Creating the CRE Definition

We created the Illinois CRE registry definition in accordance with the interim CDC definition proposed in the 2012 CDC CRE Toolkit (14). In general, CRE definitions are designed to identify the subset of CRE that produces carbapenemases (rather than noncarbapenemase mechanisms of resistance, such as membrane permeability changes) because carbapenemase-producing Enterobacteriaceae have a greater propensity to cause outbreaks. Because the definition does not have perfect specificity for carbapenemase-producing Enterobacteriaceae, we retained the term CRE. Although the priority of many surveillance efforts is high sensitivity (i.e., capturing most true cases), we preferred specificity (i.e., few false positives) because the XDRO registry shares information among providers with the intent of implementing infection control precautions, which might negatively affect some patients. Thus, we chose to restrict the antimicrobial drug susceptibility testing criterion (Table 1) to Escherichia coli and Klebsiella species, because other Enterobacteriaceae can have intrinsic imipenem nonsusceptibility (14). Other reportable Enterobacteriaceae, such as Enterobacter species, require a more specific microbiologic test (such as a molecular or phenotypic confirmatory test) (21).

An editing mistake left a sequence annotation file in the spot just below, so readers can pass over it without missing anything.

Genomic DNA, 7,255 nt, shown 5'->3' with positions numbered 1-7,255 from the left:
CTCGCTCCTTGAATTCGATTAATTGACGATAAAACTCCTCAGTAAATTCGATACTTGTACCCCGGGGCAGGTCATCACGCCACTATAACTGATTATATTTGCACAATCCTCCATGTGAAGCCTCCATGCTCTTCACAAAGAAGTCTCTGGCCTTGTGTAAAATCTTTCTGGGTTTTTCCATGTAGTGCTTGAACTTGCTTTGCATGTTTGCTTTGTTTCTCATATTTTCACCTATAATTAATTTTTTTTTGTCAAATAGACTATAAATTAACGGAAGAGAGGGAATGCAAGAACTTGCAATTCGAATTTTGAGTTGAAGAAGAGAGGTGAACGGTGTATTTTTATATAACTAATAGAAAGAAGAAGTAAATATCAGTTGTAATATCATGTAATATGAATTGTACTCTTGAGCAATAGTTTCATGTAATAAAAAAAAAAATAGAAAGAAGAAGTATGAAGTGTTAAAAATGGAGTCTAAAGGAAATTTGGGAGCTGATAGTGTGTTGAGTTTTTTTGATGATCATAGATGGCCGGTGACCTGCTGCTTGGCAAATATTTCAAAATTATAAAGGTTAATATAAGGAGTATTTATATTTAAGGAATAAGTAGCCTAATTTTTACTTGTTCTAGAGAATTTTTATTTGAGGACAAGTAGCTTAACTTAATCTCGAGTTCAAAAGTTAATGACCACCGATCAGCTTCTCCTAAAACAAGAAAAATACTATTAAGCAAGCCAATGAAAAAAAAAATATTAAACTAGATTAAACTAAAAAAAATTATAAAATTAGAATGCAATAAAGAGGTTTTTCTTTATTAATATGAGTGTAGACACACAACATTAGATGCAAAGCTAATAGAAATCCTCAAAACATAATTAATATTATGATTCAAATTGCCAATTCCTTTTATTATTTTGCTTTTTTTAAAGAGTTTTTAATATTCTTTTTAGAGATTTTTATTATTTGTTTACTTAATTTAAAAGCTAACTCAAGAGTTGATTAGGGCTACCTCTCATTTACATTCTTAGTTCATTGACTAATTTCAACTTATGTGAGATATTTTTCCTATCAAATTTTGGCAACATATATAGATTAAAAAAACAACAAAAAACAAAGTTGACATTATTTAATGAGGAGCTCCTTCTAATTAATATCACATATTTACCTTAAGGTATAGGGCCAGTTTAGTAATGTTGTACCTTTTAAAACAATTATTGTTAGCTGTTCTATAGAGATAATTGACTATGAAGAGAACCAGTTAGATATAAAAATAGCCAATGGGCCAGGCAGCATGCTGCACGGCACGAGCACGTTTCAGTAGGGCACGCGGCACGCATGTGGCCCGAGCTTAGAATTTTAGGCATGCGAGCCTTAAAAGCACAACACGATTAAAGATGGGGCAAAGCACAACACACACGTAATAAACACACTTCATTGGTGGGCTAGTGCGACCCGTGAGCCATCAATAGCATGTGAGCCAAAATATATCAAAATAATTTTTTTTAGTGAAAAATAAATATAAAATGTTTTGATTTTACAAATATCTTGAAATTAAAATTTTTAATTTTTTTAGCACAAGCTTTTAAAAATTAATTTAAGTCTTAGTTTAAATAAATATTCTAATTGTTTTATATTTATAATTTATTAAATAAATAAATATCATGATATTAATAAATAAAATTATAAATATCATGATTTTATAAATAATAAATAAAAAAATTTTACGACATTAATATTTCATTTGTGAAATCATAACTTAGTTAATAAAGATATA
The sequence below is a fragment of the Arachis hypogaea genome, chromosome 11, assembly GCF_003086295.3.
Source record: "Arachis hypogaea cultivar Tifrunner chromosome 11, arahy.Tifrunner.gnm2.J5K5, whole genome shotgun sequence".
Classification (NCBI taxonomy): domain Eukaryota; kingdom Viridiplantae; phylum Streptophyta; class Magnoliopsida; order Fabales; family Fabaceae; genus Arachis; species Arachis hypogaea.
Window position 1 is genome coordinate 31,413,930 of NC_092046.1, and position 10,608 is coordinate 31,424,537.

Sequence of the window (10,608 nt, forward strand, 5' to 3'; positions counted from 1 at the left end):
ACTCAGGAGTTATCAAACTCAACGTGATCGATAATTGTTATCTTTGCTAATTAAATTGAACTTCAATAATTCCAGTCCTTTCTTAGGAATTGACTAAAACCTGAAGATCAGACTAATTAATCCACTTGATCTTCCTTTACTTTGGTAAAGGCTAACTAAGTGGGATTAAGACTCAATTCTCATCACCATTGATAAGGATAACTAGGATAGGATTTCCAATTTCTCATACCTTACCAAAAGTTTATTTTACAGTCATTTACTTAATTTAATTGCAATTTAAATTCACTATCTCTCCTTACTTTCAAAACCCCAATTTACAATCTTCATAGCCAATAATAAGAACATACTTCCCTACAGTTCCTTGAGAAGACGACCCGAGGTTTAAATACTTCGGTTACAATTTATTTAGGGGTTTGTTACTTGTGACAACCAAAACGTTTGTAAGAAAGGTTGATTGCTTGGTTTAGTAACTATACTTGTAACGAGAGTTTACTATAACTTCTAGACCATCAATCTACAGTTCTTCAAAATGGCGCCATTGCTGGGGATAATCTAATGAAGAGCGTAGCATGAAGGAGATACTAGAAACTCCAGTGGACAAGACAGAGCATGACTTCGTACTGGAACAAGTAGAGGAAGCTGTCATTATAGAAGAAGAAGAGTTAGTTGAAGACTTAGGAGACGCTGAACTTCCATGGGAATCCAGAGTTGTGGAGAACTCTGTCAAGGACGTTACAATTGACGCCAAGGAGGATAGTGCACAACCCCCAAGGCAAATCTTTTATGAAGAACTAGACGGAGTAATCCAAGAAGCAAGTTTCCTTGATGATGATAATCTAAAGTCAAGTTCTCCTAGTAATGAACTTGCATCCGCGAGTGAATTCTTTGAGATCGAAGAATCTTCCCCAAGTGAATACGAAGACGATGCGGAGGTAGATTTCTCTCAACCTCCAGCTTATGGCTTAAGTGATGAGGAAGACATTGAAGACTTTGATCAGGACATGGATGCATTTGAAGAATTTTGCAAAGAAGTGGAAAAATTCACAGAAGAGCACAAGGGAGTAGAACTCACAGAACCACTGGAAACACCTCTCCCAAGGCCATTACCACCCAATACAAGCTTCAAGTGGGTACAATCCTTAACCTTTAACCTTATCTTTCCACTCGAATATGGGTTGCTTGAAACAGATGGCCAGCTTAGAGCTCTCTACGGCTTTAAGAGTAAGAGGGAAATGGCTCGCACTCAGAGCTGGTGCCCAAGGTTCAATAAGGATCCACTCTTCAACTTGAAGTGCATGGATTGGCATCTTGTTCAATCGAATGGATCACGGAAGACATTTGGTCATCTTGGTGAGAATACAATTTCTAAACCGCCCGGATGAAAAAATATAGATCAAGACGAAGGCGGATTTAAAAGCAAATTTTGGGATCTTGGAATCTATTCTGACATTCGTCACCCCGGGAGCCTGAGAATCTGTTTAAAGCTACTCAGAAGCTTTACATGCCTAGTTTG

We also decided to make the first CRE-positive culture per patient stay reportable to the registry, regardless of whether the patient previously had been reported. We accept multiple reports for a patient to provide accepting facilities with information about when the patient was last reported as a CRE carrier. There is no time limit on patient retention in the registry because duration of CRE carriage is unknown and studies suggest prolonged and possibly indefinite carriage (2224).